We live in, apparently, the Golden Age of Gurus.
It sure is a lot for me to keep up with.
In times like this, I do my best try to live by the wise words of Unfrozen Caveman Lawyer:
Your world frightens and confuses me.
Now that it’s time to start preparing for the 2018 season, what’s a coach to do?
I think a good idea may be to review the reasons kids actually run fast.
Then prescribe activities that align with what is known to work.
Basically, it’s a philosophy of advanced simplicity.
Take the 400 for example. Lots of coaches spend a lot of calories doing some really pointless and cruel stuff to their 400 runners.
Let’s say we’re going to race in the 400m. If I run 22.0 in the 200 and you run 22.5, how do you plan to beat me in the 400?
Answer: Improve/develop a speed reserve.
If that’s not the underlying principle behind your 400 program, what is?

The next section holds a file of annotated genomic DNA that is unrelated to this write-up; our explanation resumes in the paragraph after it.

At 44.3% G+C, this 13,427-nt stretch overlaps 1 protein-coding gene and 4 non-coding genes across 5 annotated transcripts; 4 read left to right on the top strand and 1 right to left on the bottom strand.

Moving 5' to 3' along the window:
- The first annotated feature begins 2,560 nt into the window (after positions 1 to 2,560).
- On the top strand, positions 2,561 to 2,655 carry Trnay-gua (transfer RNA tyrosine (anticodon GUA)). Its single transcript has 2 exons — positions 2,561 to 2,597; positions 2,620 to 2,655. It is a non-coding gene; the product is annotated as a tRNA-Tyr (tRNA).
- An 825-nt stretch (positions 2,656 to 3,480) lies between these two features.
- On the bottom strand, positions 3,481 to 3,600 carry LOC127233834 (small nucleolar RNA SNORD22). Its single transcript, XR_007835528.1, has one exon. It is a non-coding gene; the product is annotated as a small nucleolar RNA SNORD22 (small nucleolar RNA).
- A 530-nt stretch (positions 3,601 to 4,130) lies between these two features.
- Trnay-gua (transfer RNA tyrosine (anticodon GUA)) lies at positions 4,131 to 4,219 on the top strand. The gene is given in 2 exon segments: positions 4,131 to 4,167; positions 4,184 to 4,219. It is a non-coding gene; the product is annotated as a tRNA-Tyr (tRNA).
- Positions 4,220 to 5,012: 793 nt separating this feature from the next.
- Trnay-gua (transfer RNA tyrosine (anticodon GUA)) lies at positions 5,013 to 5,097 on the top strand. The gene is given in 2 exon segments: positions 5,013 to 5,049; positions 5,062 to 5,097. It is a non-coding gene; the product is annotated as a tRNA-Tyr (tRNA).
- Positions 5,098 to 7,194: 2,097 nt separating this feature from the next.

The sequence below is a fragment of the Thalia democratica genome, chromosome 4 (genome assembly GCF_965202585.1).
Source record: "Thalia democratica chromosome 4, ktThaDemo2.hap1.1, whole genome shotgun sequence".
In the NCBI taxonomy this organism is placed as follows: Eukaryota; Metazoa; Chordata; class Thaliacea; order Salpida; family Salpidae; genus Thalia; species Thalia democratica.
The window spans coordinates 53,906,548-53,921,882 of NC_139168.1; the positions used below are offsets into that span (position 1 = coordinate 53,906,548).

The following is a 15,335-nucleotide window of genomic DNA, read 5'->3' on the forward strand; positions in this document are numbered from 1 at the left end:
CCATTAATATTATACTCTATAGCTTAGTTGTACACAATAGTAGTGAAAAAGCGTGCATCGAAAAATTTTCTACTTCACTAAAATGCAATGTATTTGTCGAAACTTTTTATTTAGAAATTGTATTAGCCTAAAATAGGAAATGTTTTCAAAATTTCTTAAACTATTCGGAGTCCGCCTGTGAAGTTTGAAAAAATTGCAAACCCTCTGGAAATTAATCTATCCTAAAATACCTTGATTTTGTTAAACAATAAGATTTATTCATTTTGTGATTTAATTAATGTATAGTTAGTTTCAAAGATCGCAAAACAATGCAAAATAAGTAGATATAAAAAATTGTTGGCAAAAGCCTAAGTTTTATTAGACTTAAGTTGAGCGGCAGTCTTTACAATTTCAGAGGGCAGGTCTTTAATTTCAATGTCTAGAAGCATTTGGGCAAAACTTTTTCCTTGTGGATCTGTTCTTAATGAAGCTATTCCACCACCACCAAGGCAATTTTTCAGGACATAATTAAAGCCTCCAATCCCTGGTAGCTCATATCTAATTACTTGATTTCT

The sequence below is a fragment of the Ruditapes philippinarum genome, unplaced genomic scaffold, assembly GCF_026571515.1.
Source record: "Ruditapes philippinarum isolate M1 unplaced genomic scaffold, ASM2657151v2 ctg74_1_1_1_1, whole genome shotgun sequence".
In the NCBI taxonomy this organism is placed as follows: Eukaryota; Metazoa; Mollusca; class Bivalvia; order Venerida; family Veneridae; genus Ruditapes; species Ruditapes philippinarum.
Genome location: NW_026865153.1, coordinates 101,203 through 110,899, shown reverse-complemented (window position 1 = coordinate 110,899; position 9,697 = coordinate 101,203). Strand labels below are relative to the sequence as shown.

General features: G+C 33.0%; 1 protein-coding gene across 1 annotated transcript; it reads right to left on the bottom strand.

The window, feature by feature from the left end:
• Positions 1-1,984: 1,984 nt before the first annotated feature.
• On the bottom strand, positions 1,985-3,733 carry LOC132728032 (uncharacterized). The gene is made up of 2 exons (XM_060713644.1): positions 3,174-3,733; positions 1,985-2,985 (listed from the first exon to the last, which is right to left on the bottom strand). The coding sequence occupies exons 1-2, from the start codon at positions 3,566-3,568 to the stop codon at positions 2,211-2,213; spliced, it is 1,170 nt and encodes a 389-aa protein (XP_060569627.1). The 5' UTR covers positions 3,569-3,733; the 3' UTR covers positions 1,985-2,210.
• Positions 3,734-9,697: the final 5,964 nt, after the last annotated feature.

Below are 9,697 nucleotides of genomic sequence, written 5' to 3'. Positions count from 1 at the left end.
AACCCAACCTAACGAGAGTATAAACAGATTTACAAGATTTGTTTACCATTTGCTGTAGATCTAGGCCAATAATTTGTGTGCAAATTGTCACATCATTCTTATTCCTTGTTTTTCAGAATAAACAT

Click here for an article I wrote on about why developing a speed reserve is the key to success in the long sprints.
Sometimes, your 100-400 sprinters look really ugly at the end of races.
Tie up. Rig up. Poop their pants. Shite the bed. Get walked. Unravel.
The phenomenon goes by many names. You probably know a bunch more.
But why though?
If you don’t know why it happens or believe things that aren’t accurate, you don’t really have a program designed to ensure kids run their fastest.
Truth is, there are only three possible reasons sprinters fall apart at the end of races.
1. Momentum deprivation
2. Coordination Erosion
3. Energy System Failure
So all training should revolve around addressing those three factors.
Click here for an article that breaks down in simple terms what these things are in regular people terms and how you can, on the one hand, minimize the negative effects of these factors and, on the other hand, maximize the expression of the opposite of these factors.
Hopefully these two articles either confirm what you are already doing or help you make positive improvements to your program before you get too deep into your 2018 macrocycle.